On April 30, 2019, the European Court of Justice (Court) will release its decision on whether the investment court system (ICS) in the Canada-EU Comprehensive Economic and Trade Agreement (CETA) is compatible with EU law. CETA was concluded more than two years ago, and most of it came into force at the end of 2017. However, a wave of resistance across the EU and Canada caused a stand-off in Belgium that almost sidelined the agreement.
As a compromise, CETA was provisionally implemented pending a determination from the Court on its compatibility with EU law. At issue is the controversial investor-state dispute settlement process (ISDS) on which the ICS is modelled. Corporations globally have used investor-state arbitration to try to dismantle environmental and public safety regulations, supplant the interests of host populations, and all but bankrupt the governments they have sued.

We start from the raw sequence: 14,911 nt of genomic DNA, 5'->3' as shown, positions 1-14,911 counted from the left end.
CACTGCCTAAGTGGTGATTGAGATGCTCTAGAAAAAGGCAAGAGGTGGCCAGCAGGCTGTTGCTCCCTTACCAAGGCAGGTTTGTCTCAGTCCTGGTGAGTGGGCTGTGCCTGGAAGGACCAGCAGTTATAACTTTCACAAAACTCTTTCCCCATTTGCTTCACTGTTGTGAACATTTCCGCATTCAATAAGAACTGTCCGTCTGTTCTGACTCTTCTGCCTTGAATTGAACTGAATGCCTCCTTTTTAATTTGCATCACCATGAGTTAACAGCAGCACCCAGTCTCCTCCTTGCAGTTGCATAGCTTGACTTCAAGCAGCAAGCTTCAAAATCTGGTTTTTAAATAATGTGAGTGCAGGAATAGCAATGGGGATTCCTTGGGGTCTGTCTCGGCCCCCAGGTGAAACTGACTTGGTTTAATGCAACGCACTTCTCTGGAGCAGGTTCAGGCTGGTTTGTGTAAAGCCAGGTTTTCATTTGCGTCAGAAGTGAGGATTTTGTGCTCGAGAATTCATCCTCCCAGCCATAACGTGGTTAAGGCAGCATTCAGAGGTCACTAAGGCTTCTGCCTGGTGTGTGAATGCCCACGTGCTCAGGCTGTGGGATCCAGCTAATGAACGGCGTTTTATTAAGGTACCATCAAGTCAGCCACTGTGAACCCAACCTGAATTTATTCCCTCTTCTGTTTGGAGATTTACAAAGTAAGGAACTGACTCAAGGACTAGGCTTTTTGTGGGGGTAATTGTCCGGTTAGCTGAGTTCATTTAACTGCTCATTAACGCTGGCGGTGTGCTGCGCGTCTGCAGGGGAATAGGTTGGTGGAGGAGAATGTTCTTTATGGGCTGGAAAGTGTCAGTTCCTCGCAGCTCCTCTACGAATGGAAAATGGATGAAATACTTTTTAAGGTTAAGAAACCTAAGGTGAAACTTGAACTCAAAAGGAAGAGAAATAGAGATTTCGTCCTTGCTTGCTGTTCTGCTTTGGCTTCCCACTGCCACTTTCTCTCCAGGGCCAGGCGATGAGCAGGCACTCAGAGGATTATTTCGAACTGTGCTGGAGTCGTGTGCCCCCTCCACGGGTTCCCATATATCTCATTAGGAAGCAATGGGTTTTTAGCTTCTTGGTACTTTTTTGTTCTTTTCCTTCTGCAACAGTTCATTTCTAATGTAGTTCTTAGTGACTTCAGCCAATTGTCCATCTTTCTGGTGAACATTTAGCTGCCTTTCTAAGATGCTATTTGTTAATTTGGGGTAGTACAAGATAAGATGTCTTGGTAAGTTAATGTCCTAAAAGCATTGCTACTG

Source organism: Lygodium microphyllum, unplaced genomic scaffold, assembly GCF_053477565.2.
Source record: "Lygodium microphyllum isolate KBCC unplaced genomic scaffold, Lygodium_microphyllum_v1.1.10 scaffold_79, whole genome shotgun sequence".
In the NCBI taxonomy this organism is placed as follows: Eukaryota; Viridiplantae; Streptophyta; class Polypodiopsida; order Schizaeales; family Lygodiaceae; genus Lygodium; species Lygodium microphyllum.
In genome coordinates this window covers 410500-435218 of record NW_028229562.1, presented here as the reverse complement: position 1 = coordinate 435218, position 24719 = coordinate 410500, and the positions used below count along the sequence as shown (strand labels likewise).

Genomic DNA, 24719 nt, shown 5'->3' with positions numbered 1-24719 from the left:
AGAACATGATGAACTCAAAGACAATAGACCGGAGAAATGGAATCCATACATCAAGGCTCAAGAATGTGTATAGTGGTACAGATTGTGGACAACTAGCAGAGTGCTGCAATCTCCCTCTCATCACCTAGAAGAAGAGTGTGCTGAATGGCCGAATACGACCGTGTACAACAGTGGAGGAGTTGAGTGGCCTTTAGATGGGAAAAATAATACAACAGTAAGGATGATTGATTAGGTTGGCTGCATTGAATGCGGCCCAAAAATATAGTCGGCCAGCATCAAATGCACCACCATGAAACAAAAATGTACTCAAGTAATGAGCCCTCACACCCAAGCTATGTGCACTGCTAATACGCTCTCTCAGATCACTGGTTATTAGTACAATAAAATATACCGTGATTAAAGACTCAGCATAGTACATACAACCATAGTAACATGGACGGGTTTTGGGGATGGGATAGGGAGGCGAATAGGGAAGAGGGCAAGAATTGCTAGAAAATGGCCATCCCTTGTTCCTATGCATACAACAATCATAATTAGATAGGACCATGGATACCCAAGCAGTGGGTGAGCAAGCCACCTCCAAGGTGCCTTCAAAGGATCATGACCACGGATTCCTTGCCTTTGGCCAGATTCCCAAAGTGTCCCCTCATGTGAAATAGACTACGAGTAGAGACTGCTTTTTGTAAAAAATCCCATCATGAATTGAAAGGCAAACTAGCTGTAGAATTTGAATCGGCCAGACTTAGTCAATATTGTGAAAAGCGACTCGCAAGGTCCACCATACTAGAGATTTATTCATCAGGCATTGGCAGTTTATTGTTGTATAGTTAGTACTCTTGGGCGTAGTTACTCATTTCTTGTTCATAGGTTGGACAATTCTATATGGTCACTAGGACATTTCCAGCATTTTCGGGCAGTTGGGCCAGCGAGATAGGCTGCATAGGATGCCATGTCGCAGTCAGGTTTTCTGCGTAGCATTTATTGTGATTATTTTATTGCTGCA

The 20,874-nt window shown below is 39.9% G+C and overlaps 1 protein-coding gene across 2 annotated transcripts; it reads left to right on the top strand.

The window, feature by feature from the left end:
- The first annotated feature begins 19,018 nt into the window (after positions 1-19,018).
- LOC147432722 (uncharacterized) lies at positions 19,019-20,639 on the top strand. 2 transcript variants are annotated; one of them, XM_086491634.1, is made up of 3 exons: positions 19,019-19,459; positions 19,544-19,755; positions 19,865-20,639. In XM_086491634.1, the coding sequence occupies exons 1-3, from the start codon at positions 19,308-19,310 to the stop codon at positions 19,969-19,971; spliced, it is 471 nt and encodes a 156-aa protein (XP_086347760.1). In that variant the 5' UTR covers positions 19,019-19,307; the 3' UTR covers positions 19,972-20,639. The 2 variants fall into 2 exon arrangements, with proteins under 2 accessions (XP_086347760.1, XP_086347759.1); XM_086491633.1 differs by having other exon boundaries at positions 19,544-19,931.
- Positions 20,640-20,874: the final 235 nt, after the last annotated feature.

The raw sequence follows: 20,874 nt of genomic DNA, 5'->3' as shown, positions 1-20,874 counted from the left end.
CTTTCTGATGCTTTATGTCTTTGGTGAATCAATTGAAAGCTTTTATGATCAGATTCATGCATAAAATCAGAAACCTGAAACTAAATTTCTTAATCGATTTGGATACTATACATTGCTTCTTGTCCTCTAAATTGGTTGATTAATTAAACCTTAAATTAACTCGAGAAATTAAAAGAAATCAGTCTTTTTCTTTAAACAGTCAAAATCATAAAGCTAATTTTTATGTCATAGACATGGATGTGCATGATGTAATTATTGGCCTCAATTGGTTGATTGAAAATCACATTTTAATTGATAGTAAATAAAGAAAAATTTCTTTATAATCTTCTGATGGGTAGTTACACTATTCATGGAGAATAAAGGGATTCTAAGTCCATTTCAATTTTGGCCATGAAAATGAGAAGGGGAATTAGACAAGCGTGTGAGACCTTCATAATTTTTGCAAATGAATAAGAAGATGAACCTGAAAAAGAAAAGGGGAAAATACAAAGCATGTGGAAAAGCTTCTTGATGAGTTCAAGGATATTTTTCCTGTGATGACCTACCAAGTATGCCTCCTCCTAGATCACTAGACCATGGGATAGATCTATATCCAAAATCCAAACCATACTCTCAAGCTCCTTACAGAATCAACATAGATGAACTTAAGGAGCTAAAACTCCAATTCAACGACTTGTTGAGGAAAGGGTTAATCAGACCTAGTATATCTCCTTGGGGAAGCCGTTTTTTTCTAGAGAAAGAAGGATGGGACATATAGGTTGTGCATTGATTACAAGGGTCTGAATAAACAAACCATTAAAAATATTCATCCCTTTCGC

Two months ago, an advisor to the Court released a non-binding 200-paragraph opinion recommending that the Court endorse the ICS. He argued that the ICS has sufficient safeguards to preserve the autonomy of the EU and its judicial system, preserve the regulatory authority of the contracting parties, and provide a forum for investment dispute settlement that is independent, transparent and impartial.
While the opinion emphasizes features of the ICS that develop investment arbitration, it does not foreclose the possibility that the ICS will interfere with the EU or its judicial order. It is, thus, uncertain which side the Court will come down on. This commentary reviews the opinion with an eye to some of its less sanguine features.